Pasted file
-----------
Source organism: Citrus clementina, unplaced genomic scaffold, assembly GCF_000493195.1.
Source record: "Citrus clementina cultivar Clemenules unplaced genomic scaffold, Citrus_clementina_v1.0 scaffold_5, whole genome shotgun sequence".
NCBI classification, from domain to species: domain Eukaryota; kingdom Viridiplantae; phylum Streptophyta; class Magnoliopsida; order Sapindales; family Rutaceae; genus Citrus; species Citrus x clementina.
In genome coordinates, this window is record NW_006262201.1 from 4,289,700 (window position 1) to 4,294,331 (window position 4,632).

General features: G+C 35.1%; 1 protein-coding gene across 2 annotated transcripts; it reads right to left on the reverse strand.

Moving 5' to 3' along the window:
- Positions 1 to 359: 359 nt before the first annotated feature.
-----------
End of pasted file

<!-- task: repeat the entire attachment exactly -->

Source organism: Citrus clementina, unplaced genomic scaffold, assembly GCF_000493195.1.
Source record: "Citrus clementina cultivar Clemenules unplaced genomic scaffold, Citrus_clementina_v1.0 scaffold_5, whole genome shotgun sequence".
NCBI classification, from domain to species: domain Eukaryota; kingdom Viridiplantae; phylum Streptophyta; class Magnoliopsida; order Sapindales; family Rutaceae; genus Citrus; species Citrus x clementina.
In genome coordinates, this window is record NW_006262201.1 from 4,289,700 (window position 1) to 4,294,331 (window position 4,632).

General features: G+C 35.1%; 1 protein-coding gene across 2 annotated transcripts; it reads right to left on the reverse strand.

Moving 5' to 3' along the window:
- Positions 1 to 359: 359 nt before the first annotated feature.